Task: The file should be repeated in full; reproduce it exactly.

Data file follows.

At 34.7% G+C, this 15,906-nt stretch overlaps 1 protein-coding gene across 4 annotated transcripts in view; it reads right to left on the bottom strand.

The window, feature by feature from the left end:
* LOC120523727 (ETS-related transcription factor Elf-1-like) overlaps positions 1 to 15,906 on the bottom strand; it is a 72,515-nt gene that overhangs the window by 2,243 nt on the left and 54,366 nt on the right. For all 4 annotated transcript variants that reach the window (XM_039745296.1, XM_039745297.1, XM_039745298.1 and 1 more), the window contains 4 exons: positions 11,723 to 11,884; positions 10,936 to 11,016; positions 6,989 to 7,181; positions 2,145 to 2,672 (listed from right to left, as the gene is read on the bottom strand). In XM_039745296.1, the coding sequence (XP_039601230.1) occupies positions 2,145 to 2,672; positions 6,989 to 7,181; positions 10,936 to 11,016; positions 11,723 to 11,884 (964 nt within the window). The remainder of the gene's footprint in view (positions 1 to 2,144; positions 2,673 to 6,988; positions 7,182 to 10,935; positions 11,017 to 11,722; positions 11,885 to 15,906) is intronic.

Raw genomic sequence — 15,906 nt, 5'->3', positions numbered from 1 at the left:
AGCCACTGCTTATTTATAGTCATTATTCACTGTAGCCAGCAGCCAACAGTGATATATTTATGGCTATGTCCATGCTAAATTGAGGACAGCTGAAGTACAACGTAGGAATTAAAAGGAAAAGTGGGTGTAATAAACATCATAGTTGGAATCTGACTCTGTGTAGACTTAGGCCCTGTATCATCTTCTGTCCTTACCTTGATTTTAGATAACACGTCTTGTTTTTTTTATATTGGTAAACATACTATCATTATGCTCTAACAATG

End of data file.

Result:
At 34.7% G+C, this 15,906-nt stretch overlaps 1 protein-coding gene across 4 annotated transcripts in view; it reads right to left on the bottom strand.

The window, feature by feature from the left end:
* LOC120523727 (ETS-related transcription factor Elf-1-like) overlaps positions 1 to 15,906 on the bottom strand; it is a 72,515-nt gene that overhangs the window by 2,243 nt on the left and 54,366 nt on the right. For all 4 annotated transcript variants that reach the window (XM_039745296.1, XM_039745297.1, XM_039745298.1 and 1 more), the window contains 4 exons: positions 11,723 to 11,884; positions 10,936 to 11,016; positions 6,989 to 7,181; positions 2,145 to 2,672 (listed from right to left, as the gene is read on the bottom strand). In XM_039745296.1, the coding sequence (XP_039601230.1) occupies positions 2,145 to 2,672; positions 6,989 to 7,181; positions 10,936 to 11,016; positions 11,723 to 11,884 (964 nt within the window). The remainder of the gene's footprint in view (positions 1 to 2,144; positions 2,673 to 6,988; positions 7,182 to 10,935; positions 11,017 to 11,722; positions 11,885 to 15,906) is intronic.

Raw genomic sequence — 15,906 nt, 5'->3', positions numbered from 1 at the left:
AGCCACTGCTTATTTATAGTCATTATTCACTGTAGCCAGCAGCCAACAGTGATATATTTATGGCTATGTCCATGCTAAATTGAGGACAGCTGAAGTACAACGTAGGAATTAAAAGGAAAAGTGGGTGTAATAAACATCATAGTTGGAATCTGACTCTGTGTAGACTTAGGCCCTGTATCATCTTCTGTCCTTACCTTGATTTTAGATAACACGTCTTGTTTTTTTTATATTGGTAAACATACTATCATTATGCTCTAACAATG